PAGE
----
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V-8 Engine Tech

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Mopar Big Block Talk

by Jorrocks » Tue Mar 13, 2018 1:03 pm

I am planning my engine build around a 4.150” stroke Molnar crank with 2.200” rod journals and Molnar steel 6.760” rods.

I already have a pair of Trickflow 240 alloy heads with 78cc chambers, so with -6cc SRP pistons and a 0.039” gasket I will, according to the Eagle engine calculator, be at 0.025” deck clearance and 11.15:1. Less one full point of compression due to alloy heads, is that right? So actual 10.15:1.

If I plan on using premium unleaded at euro octane of 99 (Shell), or 100 (Tesco Super) plus, if necessary, an octane booster like Torco or Tetraboost will this compression be ok? Guess I could go to a thicker gasket if needs be but I assume that will have a negative effect on quench which I understand will itself be likely to cause detonation.

An alternative piston would appear to be a Mahle -8cc piston that comes out at 10.83:1 or 9.83:1 with the alloy heads and the same gasket.

God, this is so complicated.....!
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by Philip Lochner » Tue Mar 13, 2018 2:23 pm

My new engine calculated to be 10.9:1 CR. This is STATIC compression. Dynamic compression depends on where the inlet and exhaust valves close / opens (I.e. cam timing).

Mine seems to be OK on our 95 octane fuel (if one can believe that its really 95 octane).
Best regards
Philip
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Mk3 7.2 #2240.9677 May '74 modified:
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by Jorrocks » Tue Mar 13, 2018 3:28 pm

Thank you Philip,
I have my cam specs so how do I work out dynamic? Does it tend to be lower than static as a rule?
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by Philip Lochner » Tue Mar 13, 2018 4:01 pm

Sorry, I have no idea how dynamic relates to static. Things most likely change when intake air momentum and exhaust extraction effects come into play.
Best regards
Philip
Mk3 7.2 #128/8120 Jan 73 http://tinyurl.com/hsjucm5
Mk3 7.2 #2240.9677 May '74 modified:
Fuel injected: http://tinyurl.com/qyrx93f
GM 4L60e 4-sp transmission: http://tinyurl.com/qxlwk95
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by Jorrocks » Tue Mar 13, 2018 8:40 pm

I found a couple of calculators on the web, but helpfully got two different answers in spite of entering the same data! Both came out quite a bit lower than the static number, one being 9.63:1 and the other 10.73:1
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by Robinson D » Wed Mar 14, 2018 1:18 pm

For comparison, I'm running 10.6:1 without incident on 93 octane. It's important to do your homework, however you never really know until you have it all put together.
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by thomaslk » Wed Mar 14, 2018 9:21 pm

Hi all,
as we are a quite global community here the following info might be relevant (borrowed out of www :oops: )
rgds
Thomas

American fuel vs European fuel – Fuel quality on both sides of the Atlantic explained
“Fuel in the US is really bad compared to Europe and the rest of the world” – is a very untrue statement. Fuel in the United States is as good as anywhere else in the world. What changes is how Americans describe their fuels in terms of quality – octane number. They use a different system so their numbers do not translate well into the octane numbers that the rest of the world uses.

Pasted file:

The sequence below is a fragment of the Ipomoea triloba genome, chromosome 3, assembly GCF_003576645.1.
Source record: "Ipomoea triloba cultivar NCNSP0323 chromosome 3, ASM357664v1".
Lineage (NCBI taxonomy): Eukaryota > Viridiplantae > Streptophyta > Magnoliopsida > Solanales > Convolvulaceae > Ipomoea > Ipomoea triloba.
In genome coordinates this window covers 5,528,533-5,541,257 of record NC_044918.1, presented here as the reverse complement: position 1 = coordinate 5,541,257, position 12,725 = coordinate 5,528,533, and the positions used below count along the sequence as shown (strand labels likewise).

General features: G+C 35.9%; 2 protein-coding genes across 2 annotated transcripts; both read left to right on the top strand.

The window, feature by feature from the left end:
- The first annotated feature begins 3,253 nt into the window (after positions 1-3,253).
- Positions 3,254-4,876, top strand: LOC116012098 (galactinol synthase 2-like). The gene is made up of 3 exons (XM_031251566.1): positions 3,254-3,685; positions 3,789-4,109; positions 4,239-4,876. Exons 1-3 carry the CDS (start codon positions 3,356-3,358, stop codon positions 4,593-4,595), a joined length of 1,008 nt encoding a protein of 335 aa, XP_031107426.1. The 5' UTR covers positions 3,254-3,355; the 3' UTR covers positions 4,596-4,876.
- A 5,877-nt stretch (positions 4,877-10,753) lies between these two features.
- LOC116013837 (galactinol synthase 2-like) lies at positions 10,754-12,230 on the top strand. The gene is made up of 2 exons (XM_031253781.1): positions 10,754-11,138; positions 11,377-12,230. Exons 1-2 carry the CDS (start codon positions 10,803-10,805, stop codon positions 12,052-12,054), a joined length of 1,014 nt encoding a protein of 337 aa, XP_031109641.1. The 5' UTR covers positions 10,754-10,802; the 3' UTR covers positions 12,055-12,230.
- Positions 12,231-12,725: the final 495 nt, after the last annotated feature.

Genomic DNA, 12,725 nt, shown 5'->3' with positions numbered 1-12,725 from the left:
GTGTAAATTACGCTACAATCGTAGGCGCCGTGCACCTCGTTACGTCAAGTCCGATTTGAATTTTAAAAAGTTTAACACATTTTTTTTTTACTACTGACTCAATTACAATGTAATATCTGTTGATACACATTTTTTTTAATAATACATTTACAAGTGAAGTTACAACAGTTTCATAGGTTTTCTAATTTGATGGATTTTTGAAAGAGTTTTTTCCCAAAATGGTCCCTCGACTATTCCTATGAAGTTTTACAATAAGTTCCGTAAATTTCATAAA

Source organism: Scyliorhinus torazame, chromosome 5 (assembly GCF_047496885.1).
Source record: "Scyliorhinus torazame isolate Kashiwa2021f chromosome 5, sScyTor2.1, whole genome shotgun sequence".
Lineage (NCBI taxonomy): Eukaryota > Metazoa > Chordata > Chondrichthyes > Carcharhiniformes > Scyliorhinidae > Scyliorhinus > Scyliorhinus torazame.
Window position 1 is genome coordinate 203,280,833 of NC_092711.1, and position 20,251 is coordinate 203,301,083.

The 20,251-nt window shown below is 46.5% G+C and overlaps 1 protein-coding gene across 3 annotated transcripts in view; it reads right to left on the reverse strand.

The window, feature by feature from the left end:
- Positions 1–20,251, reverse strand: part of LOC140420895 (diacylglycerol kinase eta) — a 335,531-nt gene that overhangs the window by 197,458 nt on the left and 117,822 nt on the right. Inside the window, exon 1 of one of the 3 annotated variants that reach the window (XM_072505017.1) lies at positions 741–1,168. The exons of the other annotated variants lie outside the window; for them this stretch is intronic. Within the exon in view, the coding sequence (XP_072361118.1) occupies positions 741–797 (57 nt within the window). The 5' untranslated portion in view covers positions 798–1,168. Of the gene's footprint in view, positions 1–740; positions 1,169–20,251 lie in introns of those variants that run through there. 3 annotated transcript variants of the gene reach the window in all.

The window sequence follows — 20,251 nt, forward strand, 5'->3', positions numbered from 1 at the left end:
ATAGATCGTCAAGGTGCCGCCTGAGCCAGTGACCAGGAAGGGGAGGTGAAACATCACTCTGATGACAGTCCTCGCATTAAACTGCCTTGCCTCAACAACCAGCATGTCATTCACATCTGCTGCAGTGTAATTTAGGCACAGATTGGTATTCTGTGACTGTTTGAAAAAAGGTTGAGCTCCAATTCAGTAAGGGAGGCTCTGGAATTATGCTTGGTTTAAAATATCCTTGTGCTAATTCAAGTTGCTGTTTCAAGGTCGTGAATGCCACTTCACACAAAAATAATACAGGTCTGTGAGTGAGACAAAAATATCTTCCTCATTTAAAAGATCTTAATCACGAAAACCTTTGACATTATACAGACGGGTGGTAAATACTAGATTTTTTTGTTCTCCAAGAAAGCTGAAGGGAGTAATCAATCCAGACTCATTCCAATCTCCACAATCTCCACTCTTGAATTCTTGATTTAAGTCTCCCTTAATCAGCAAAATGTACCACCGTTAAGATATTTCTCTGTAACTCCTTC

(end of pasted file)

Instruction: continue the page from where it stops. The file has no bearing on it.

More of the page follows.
How is fuel quality measured and rated

Gasoline quality is measured experimentally but using different tests. Depending on the test that is done to control fuel quality, we get

Research Octane Number (RON) , used in Europe and most of the world
Motor Octane Number (MON)

Because two different tests define RON and MON, with MON testing done under more difficult conditions, MON number is always lower than RON.

Europe vs the States

In Europe, gas stations describe different types of gasoline based on their RON rating. It is typical to have 100, 99, 98, 97 or 95 RON with prices varying accordingly. In the States the descriptions look a lot like RON, but they are not.

Pump gas

In the United States gas stations describe the types of gasoline based on the Pump Octane Number (PON). That number is the average between RON and MON. This causes many problems.

If a fuel is 98 RON then it will be 93 PON -> 93 PUMP
If a fuel is 95 RON and 87 MON then it will be 91 PON -> 91 PUMP

Is American fuel quality bad after all?

No, not at all. Contrary to popular belief, fuel quality in the States is as good as anywhere else in Europe. Most Americans think that because they are running 91 octane fuel, their engine will blow up. It is the same as if they were using European 95oct fuel.

In our website you will find RON ratings required for each remap stage.
98/100 RON means you will need to use 93 PON in the States.

95 RON means you can use 91 PON in the States.

Everywhere else in the world, 98 RON and 95 RON gasoline usually are fit.Anything lower then that and your modern engine will have a lot of trouble adjusting, even on the stock calibration.
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by Chris_R » Wed Mar 14, 2018 10:05 pm

An excellent description Thomas. I never knew all of that before today. What it is possible to learn from the JOC forum!
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